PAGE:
We are used to hearing that global growth is being driven by emerging markets. In the original Goldman Sachs study that coined the term “the BRICs”, it was estimated that by 2020 the BRICs would account for 49% of global GNP. In 2010, the figure was already 36%. Increasingly responsible for propping up the global economy, many believe that the future lies in emerging economies. When European leaders recently courted China as a possible buyer of troubled government bonds, the idea of emerging economies bailing out their erstwhile masters seemed complete.
The picture is in fact more nuanced for many different reasons. In an excellent recent study, Zaki Laïdi notes that the political demands of the BRICs are ambivalent: they defend national sovereignty in ways that prevents them from developing a shared political project of their own. In economic terms, the notion of a fundamental shift from the North America and Western Europe towards Brazil, China and India also needs to be nuanced.
The dependence of these emerging markets on the state of the economies in North America and in Western Europe is striking. In 2009 the world economy as a whole went through only a minor downturn, largely because of the offsetting growth in emerging markets. In 2010 and 2011, the picture has been rather different. Looking at growth rates across OECD and non-OECD countries, what is striking is how closely matched they are. The latter group consistently post higher growth rates but these rates rise and fall in line with growth in OECD countries.
This correlation in growth trends doesn’t mean the rich world is driving growth in emerging markets. But there are some powerful ways in which the problems in OECD economies have begun to feed through into emerging markets. Two channels in particular stand out. One is a fall in consumption in the US and Western Europe, resulting in a decline in demand for primary and secondary products exported out of emerging economies. On December 1st, it was reported that China’s manufacturing sector contracted for the first time in almost three years. As the chart below shows, after a sharp downturn then upwards spike in the course of 2008, the rate of expansion of factory output in China has been declining steadily.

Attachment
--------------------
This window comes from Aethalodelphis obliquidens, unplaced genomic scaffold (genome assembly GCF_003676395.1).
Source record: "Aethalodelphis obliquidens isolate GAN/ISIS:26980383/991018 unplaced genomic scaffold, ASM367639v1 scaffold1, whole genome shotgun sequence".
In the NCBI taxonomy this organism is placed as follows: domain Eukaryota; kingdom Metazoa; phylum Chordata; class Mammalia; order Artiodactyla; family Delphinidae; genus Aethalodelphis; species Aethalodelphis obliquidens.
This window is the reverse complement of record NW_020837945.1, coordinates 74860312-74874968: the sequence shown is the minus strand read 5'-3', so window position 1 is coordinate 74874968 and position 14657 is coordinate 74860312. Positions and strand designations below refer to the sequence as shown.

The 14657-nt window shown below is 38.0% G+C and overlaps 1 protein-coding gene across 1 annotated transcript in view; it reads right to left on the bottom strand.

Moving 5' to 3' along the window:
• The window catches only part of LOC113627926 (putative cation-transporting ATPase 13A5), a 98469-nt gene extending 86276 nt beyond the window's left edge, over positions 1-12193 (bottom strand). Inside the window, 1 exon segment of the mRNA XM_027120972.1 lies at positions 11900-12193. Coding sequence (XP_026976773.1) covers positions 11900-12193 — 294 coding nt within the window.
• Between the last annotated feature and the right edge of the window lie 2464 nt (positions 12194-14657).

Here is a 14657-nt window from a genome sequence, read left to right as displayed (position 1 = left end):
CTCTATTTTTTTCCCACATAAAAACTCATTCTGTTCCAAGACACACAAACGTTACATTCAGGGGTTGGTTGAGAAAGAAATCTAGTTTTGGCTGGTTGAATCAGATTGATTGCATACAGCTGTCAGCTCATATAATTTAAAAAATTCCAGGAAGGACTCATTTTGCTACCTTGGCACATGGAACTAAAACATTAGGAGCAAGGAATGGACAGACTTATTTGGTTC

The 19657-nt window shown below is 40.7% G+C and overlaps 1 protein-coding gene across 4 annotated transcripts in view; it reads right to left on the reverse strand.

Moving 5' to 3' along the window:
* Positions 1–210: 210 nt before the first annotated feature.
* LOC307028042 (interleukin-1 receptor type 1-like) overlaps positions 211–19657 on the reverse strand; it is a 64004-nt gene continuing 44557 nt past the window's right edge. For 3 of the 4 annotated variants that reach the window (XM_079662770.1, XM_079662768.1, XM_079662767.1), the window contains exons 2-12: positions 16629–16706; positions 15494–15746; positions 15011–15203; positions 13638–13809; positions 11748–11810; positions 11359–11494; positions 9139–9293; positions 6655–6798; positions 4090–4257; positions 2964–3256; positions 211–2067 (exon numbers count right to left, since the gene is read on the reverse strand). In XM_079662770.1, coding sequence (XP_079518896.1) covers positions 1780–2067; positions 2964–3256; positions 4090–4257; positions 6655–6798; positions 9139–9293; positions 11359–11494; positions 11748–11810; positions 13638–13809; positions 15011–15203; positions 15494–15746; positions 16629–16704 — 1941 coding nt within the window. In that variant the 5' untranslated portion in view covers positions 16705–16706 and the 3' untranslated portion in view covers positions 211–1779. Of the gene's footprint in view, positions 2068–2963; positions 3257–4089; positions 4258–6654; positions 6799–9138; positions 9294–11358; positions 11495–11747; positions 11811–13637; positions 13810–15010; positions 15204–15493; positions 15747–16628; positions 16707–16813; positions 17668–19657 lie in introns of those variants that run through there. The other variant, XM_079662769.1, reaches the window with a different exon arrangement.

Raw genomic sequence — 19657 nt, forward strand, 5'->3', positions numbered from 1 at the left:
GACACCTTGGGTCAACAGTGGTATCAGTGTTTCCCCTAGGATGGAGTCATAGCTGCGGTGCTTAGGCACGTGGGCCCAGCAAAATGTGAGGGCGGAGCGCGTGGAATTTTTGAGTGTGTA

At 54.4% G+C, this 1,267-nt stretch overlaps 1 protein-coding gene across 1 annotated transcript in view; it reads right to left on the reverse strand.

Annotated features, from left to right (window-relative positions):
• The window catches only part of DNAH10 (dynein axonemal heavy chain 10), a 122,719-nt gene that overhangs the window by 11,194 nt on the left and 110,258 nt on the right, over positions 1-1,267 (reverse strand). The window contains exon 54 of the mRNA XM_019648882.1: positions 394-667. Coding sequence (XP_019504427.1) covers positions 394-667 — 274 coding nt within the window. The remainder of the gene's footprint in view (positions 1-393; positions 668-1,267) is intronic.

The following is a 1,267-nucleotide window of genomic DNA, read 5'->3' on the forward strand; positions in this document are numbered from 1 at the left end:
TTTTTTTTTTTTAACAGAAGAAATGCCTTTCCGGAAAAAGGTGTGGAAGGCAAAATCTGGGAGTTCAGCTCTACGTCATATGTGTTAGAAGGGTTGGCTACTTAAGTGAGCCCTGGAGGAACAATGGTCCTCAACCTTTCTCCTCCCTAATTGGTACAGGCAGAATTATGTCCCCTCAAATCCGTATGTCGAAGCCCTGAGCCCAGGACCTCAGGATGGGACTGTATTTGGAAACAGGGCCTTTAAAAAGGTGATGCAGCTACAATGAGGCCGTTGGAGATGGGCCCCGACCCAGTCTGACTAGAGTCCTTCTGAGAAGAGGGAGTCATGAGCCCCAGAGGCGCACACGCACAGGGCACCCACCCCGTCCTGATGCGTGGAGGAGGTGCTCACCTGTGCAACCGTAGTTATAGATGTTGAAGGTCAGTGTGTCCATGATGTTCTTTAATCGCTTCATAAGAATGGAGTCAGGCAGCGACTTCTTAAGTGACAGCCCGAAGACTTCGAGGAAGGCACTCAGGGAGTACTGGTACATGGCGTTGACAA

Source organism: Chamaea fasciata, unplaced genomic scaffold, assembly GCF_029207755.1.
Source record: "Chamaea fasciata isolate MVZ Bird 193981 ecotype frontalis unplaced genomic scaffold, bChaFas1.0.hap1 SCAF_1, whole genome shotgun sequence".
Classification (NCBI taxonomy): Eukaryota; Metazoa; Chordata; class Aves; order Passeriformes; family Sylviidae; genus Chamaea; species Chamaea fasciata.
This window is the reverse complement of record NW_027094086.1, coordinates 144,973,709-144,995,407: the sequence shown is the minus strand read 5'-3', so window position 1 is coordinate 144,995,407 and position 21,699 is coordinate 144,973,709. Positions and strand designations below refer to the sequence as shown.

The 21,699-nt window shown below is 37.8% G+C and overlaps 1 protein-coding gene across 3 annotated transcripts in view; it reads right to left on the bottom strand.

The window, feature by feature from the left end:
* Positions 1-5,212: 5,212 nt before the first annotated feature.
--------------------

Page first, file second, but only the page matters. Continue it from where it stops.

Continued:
The second channel is via the withdrawal of foreign capital because of the pressure on Europe’s financial system. As banks reduce their exposures, those emerging economies dependent upon foreign bank lending are in difficulties. This exit of foreign capital and a declining demand for national currencies such as the Brazilian real or the Turkish lira is having inflationary consequences: as the currencies depreciate, the cost of imports rise, pushing up the general price level. This bites into the competitiveness of these economies as wage demands respond to higher living costs (NB. this is one reason Germany wants to avoid seeing the ECB stoke inflation in the Eurozone – it would undermine its ability to contain wage demands and thus challenge its own competitiveness model). According to the Basel-based Bank for International Settlements, emerging markets owe 3.4 trillion US dollars to European banks; 1.3 trillion US dollars of that is owed by Eastern European countries. According to The Economist, as European banks deleverage downward pressure will be placed on many emerging markets. This is particularly serious for those countries – like Turkey – who run large current account deficits. They are dependent upon foreign capital to manage these deficits.
What the figures imply for the role of the emerging markets in the global economy is far from clear. But the exposure of these economies to the events in North America and Western Europe is obvious. To declare the irrelevance of these two regions in the face of the rise of China or of India is to miss the extent to which growth in emerging markets is dependent upon OECD economies.